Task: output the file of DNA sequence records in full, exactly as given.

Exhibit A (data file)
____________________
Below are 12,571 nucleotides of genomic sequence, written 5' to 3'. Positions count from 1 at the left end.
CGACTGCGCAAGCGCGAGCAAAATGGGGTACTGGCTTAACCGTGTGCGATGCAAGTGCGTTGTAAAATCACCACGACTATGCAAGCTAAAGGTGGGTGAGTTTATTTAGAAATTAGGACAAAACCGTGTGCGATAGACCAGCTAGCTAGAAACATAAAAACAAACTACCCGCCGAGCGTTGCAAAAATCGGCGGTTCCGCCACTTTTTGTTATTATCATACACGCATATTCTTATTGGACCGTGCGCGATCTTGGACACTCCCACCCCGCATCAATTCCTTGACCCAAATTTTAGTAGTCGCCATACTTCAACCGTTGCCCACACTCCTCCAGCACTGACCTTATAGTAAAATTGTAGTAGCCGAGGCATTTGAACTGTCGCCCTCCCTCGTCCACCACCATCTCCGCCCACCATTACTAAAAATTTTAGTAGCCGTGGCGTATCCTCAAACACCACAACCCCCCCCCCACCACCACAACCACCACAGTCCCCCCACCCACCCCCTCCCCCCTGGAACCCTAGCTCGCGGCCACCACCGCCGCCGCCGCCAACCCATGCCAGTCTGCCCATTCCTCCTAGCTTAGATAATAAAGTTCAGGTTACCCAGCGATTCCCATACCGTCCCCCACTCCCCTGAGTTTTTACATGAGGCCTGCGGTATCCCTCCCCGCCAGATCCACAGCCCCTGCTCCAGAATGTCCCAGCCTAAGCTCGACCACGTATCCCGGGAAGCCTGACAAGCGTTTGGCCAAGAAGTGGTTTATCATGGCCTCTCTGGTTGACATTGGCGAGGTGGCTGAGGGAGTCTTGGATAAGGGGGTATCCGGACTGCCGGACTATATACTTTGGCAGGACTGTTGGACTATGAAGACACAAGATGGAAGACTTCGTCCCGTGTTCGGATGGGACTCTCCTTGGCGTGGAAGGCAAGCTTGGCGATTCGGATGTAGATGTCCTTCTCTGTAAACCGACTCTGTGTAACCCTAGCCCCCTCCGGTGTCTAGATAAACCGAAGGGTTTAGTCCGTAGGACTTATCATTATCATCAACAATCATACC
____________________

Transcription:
Below are 12,571 nucleotides of genomic sequence, written 5' to 3'. Positions count from 1 at the left end.
CGACTGCGCAAGCGCGAGCAAAATGGGGTACTGGCTTAACCGTGTGCGATGCAAGTGCGTTGTAAAATCACCACGACTATGCAAGCTAAAGGTGGGTGAGTTTATTTAGAAATTAGGACAAAACCGTGTGCGATAGACCAGCTAGCTAGAAACATAAAAACAAACTACCCGCCGAGCGTTGCAAAAATCGGCGGTTCCGCCACTTTTTGTTATTATCATACACGCATATTCTTATTGGACCGTGCGCGATCTTGGACACTCCCACCCCGCATCAATTCCTTGACCCAAATTTTAGTAGTCGCCATACTTCAACCGTTGCCCACACTCCTCCAGCACTGACCTTATAGTAAAATTGTAGTAGCCGAGGCATTTGAACTGTCGCCCTCCCTCGTCCACCACCATCTCCGCCCACCATTACTAAAAATTTTAGTAGCCGTGGCGTATCCTCAAACACCACAACCCCCCCCCCACCACCACAACCACCACAGTCCCCCCACCCACCCCCTCCCCCCTGGAACCCTAGCTCGCGGCCACCACCGCCGCCGCCGCCAACCCATGCCAGTCTGCCCATTCCTCCTAGCTTAGATAATAAAGTTCAGGTTACCCAGCGATTCCCATACCGTCCCCCACTCCCCTGAGTTTTTACATGAGGCCTGCGGTATCCCTCCCCGCCAGATCCACAGCCCCTGCTCCAGAATGTCCCAGCCTAAGCTCGACCACGTATCCCGGGAAGCCTGACAAGCGTTTGGCCAAGAAGTGGTTTATCATGGCCTCTCTGGTTGACATTGGCGAGGTGGCTGAGGGAGTCTTGGATAAGGGGGTATCCGGACTGCCGGACTATATACTTTGGCAGGACTGTTGGACTATGAAGACACAAGATGGAAGACTTCGTCCCGTGTTCGGATGGGACTCTCCTTGGCGTGGAAGGCAAGCTTGGCGATTCGGATGTAGATGTCCTTCTCTGTAAACCGACTCTGTGTAACCCTAGCCCCCTCCGGTGTCTAGATAAACCGAAGGGTTTAGTCCGTAGGACTTATCATTATCATCAACAATCATACC